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The IBA Protection Index tracks trends in the protection of key areas for biodiversity

Parque Nacional Machalilla y alrededores IBA, Ecuador, © Des Callaghan

The Important Bird Area (IBA) Protection Index helps to track trends in the designation of protected areas that are important for biodiversity. A draft IBA Protection Index based on preliminary data shows that the mean percentage IBA area that is protected has increased from close to zero in 1900 to 38.4% in 2007. 


A preliminary IBA protection index 1900–2008

n = 4,235 IBAs in 77 countries. Analysis of data held in BirdLife’s World Bird Database (2008).

An indicator of the trends over time in the percentage of land and sea area covered by protected areas has been widely adopted as a measure of response to the accelerating loss of biodiversity. However, many protected areas have been designated in polar or desert regions or at very high altitudes. Some of these areas are less significant for biodiversity. Hence it is important that the global protected area indicator is complemented by an indicator showing trends over time in the degree to which priority sites for biodiversity conservation are covered by protected areas. Important Bird Areas (IBAs) provide a core set of such areas, and hence an IBA Protection Index helps to track trends in the designation of protected areas that are important for biodiversity.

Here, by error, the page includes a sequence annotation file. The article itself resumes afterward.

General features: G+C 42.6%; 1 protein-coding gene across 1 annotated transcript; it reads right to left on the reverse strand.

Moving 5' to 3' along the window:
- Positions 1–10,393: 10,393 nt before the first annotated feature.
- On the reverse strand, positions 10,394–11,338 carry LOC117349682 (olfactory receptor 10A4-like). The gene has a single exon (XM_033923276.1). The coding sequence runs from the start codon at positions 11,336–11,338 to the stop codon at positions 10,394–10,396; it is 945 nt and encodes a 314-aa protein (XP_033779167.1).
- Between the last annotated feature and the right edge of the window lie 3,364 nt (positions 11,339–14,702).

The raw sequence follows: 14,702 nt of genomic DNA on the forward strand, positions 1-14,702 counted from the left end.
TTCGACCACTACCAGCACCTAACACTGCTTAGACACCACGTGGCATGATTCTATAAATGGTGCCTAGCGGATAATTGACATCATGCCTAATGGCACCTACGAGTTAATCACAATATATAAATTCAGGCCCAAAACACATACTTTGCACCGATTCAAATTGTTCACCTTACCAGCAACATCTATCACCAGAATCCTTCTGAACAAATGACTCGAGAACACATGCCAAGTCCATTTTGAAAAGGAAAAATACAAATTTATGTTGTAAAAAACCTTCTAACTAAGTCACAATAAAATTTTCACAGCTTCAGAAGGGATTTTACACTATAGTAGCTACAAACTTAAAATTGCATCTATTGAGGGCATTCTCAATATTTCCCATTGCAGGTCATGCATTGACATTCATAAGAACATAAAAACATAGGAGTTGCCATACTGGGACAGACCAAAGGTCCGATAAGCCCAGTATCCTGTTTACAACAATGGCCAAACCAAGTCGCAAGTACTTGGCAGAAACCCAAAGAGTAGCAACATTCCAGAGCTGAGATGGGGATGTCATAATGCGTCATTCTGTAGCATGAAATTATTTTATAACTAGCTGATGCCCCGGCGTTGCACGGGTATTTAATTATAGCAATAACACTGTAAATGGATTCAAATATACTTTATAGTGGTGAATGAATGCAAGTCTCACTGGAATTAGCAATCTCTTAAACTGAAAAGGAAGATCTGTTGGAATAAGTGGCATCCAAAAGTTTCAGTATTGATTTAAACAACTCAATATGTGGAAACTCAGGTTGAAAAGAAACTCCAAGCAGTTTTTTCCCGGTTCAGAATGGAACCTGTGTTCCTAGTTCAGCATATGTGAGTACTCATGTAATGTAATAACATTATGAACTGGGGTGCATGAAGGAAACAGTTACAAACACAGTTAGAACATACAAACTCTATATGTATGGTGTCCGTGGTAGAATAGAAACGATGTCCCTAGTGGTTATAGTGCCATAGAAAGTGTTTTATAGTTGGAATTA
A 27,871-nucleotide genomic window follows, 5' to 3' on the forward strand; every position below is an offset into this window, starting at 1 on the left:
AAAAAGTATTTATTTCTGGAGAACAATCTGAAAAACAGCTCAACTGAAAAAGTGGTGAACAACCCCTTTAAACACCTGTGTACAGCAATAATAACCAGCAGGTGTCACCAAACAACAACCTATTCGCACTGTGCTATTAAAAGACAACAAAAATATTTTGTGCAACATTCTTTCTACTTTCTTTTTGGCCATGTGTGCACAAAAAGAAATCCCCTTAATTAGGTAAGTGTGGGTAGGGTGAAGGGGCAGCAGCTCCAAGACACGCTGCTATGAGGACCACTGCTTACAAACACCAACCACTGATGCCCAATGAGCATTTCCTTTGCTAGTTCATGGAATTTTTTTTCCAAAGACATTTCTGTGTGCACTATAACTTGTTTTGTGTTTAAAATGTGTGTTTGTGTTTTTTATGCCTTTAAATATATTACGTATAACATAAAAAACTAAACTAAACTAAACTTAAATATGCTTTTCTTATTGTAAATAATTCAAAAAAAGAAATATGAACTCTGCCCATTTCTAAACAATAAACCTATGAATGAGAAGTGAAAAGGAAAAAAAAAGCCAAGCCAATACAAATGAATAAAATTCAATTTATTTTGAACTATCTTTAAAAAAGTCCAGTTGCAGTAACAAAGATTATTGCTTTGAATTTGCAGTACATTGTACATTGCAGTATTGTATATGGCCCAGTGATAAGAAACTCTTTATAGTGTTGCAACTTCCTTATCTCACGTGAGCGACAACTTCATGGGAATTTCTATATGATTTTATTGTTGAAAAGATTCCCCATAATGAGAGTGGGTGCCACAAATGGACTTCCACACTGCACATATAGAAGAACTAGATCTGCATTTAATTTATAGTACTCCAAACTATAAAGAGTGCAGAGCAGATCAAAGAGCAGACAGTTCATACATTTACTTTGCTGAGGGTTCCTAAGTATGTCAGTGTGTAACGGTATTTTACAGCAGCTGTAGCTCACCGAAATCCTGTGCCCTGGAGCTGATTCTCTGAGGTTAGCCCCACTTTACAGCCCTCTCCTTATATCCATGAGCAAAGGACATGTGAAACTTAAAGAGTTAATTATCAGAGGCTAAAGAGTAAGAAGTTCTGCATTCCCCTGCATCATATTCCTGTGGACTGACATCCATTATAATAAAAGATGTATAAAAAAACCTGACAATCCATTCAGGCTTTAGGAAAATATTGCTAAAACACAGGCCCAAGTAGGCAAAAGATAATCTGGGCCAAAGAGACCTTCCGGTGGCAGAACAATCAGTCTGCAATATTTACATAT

A draft IBA Protection Index based on preliminary data for 4,235 IBAs in 77 countries shows that the mean percentage IBA area that is protected has increased from close to zero in 1900 to 38.4% in 2007. The rate of increase appears to have levelled off since the late 1990s, but this may partly be an artefact of delays in information flow. Work is ongoing to finalise the presentation of the index and the data it is based upon.



Related Case Studies in other sections

Compiled 2008

Recommended Citation:
BirdLife International (2008) The IBA Protection Index tracks trends in the protection of key areas for biodiversity. Presented as part of the BirdLife State of the world's birds website. Available from: http://www.birdlife.org/datazone/sowb/casestudy/243. Checked: 28/07/2014